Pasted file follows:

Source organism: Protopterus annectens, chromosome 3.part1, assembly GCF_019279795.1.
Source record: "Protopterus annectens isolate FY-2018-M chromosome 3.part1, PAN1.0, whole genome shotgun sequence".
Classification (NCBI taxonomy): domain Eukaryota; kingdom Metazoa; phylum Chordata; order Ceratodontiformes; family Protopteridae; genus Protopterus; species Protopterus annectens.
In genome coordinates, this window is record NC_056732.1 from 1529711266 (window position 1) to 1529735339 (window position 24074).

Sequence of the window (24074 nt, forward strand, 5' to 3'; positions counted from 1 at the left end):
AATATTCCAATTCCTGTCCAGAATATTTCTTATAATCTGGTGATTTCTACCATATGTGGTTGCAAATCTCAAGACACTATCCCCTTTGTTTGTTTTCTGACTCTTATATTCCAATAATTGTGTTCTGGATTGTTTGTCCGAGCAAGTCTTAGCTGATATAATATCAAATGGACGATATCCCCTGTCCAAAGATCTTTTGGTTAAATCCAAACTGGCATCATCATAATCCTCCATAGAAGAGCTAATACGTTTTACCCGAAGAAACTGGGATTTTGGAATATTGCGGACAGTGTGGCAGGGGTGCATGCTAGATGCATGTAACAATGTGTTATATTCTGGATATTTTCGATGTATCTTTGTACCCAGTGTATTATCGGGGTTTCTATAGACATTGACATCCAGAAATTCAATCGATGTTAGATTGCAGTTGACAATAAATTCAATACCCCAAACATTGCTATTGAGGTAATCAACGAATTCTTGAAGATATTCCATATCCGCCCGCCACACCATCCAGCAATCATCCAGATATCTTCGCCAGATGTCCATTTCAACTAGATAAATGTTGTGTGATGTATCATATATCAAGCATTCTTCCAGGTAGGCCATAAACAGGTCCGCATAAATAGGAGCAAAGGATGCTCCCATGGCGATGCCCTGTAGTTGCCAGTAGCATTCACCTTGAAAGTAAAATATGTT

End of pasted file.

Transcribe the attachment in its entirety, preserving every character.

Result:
Source organism: Protopterus annectens, chromosome 3.part1, assembly GCF_019279795.1.
Source record: "Protopterus annectens isolate FY-2018-M chromosome 3.part1, PAN1.0, whole genome shotgun sequence".
Classification (NCBI taxonomy): domain Eukaryota; kingdom Metazoa; phylum Chordata; order Ceratodontiformes; family Protopteridae; genus Protopterus; species Protopterus annectens.
In genome coordinates, this window is record NC_056732.1 from 1529711266 (window position 1) to 1529735339 (window position 24074).

Sequence of the window (24074 nt, forward strand, 5' to 3'; positions counted from 1 at the left end):
AATATTCCAATTCCTGTCCAGAATATTTCTTATAATCTGGTGATTTCTACCATATGTGGTTGCAAATCTCAAGACACTATCCCCTTTGTTTGTTTTCTGACTCTTATATTCCAATAATTGTGTTCTGGATTGTTTGTCCGAGCAAGTCTTAGCTGATATAATATCAAATGGACGATATCCCCTGTCCAAAGATCTTTTGGTTAAATCCAAACTGGCATCATCATAATCCTCCATAGAAGAGCTAATACGTTTTACCCGAAGAAACTGGGATTTTGGAATATTGCGGACAGTGTGGCAGGGGTGCATGCTAGATGCATGTAACAATGTGTTATATTCTGGATATTTTCGATGTATCTTTGTACCCAGTGTATTATCGGGGTTTCTATAGACATTGACATCCAGAAATTCAATCGATGTTAGATTGCAGTTGACAATAAATTCAATACCCCAAACATTGCTATTGAGGTAATCAACGAATTCTTGAAGATATTCCATATCCGCCCGCCACACCATCCAGCAATCATCCAGATATCTTCGCCAGATGTCCATTTCAACTAGATAAATGTTGTGTGATGTATCATATATCAAGCATTCTTCCAGGTAGGCCATAAACAGGTCCGCATAAATAGGAGCAAAGGATGCTCCCATGGCGATGCCCTGTAGTTGCCAGTAGCATTCACCTTGAAAGTAAAATATGTT